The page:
Journal of Neuro-Oncology

, Volume 105, Issue 1, pp 91–101

Cell invasion, motility, and proliferation level estimate (CIMPLE) maps derived from serial diffusion MR images in recurrent glioblastoma treated with bevacizumab

Authors

    • Department of Radiological Sciences, David Geffen School of MedicineUniversity of California Los Angeles
  • Timothy F. Cloughesy
    • Department of Neurology, David Geffen School of MedicineUniversity of California Los Angeles
  • Albert Lai
    • Department of Neurology, David Geffen School of MedicineUniversity of California Los Angeles
  • Phioanh L. Nghiemphu
    • Department of Neurology, David Geffen School of MedicineUniversity of California Los Angeles
  • Whitney B. Pope
    • Department of Radiological Sciences, David Geffen School of MedicineUniversity of California Los Angeles
Clinical Study - Patient Study

DOI: 10.1007/s11060-011-0567-8

Cite this article as:
Ellingson, B.M., Cloughesy, T.F., Lai, A. et al. J Neurooncol (2011) 105: 91. doi:10.1007/s11060-011-0567-8

Abstract

Microscopic invasion of tumor cells and undetected tumor proliferation is the primary reason for a dismal prognosis in glioblastoma patients. Identification and quantification of spatially localized brain regions undergoing high rates of cell migration and proliferation is critical for improving patient survival; however, there are currently no non-invasive imaging biomarkers for estimating proliferation and migration rates of human gliomas in vivo. To accomplish this, we developed CIMPLE (cell invasion, motility, and proliferation level estimates) image maps using serial diffusion MRI scans and a solution to a glioma growth model equation. CIMPLE represent a novel method of quantifying the level of aggressive malignant behavior. In the current pilot study, we demonstrate the utility of CIMPLE maps to predict progression free survival (PFS) and overall survival (OS) in 26 recurrent glioblastoma patients treated with bevacizumab from our Neuro-Oncology database. Voxel-wise estimates of cell proliferation rate predicted spatial regions of contrast enhancement in 35% of patients. A linear correlation was found between the mean proliferation rate and progression-free survival (PFS; P < 0.0001) as well as overall survival (OS; P = 0.0093). Similarly, the mean proliferation rate was able to stratify patients with early and late PFS as well as OS.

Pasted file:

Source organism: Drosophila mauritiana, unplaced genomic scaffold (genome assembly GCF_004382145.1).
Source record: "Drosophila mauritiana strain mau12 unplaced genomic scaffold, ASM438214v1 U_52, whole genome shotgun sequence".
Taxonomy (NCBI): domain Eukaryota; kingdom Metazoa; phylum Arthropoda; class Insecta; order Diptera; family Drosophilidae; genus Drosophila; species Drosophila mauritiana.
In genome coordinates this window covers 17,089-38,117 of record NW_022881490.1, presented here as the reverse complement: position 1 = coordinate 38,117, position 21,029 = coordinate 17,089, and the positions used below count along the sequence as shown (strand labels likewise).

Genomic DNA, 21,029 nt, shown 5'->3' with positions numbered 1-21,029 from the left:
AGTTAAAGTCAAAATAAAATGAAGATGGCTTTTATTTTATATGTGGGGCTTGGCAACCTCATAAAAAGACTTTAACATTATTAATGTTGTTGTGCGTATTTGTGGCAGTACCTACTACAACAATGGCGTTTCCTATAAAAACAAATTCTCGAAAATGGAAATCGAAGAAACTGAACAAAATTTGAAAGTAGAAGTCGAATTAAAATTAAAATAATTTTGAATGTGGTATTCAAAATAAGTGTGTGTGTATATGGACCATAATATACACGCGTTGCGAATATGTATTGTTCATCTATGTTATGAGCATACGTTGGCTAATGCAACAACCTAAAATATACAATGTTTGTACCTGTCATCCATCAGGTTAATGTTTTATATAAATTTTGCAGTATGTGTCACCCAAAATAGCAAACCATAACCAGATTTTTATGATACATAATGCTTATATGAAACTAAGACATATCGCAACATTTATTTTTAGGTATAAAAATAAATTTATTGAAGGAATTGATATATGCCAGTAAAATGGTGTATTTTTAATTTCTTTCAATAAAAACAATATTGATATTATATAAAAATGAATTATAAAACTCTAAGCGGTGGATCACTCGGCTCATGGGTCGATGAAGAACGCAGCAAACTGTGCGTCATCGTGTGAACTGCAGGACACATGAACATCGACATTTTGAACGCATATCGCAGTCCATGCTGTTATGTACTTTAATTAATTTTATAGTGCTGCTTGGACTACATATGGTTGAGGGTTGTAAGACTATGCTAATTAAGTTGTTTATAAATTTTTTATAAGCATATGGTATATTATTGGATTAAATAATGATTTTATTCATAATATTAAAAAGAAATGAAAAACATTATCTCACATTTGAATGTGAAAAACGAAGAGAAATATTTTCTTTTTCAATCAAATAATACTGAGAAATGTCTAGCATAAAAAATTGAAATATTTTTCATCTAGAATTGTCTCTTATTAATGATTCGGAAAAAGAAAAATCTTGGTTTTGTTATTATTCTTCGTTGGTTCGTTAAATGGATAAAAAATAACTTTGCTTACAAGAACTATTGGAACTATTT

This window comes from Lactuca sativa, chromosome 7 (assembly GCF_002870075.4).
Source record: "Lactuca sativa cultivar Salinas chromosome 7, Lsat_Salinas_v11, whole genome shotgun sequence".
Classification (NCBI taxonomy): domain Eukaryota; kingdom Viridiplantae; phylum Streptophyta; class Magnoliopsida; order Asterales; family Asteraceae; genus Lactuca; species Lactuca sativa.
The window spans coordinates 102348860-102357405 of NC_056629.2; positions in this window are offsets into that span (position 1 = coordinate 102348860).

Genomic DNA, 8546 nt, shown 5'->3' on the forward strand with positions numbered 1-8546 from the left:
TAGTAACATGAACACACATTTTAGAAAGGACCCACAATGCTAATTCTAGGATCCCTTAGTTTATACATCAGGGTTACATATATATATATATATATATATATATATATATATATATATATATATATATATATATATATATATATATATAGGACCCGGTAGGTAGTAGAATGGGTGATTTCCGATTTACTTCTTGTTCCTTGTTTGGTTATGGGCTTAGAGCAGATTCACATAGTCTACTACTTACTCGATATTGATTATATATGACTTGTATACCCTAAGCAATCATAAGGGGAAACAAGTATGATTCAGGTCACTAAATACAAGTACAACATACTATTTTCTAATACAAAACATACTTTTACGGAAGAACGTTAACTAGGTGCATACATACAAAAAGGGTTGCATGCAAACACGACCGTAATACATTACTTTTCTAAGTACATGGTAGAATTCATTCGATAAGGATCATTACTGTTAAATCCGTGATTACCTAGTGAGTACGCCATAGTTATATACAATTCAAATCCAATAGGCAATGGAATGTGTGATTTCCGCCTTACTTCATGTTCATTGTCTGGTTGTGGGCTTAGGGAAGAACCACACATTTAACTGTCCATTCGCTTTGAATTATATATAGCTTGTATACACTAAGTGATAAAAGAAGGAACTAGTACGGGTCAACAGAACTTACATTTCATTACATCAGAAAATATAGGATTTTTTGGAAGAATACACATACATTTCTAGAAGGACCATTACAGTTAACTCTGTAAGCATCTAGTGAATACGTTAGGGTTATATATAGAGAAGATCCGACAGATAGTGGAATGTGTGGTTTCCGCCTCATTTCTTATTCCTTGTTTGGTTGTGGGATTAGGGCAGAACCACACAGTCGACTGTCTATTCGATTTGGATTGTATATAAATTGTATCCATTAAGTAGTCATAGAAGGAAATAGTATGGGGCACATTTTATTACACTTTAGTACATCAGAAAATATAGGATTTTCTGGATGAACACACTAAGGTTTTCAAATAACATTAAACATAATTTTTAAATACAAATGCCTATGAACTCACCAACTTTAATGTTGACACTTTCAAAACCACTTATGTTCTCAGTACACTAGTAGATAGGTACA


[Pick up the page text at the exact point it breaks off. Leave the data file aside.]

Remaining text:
Keywords

Diffusion MRIGlioblastomaBevacizumabBiomarkersCIMPLE maps

Copyright information

© Springer Science+Business Media, LLC. 2011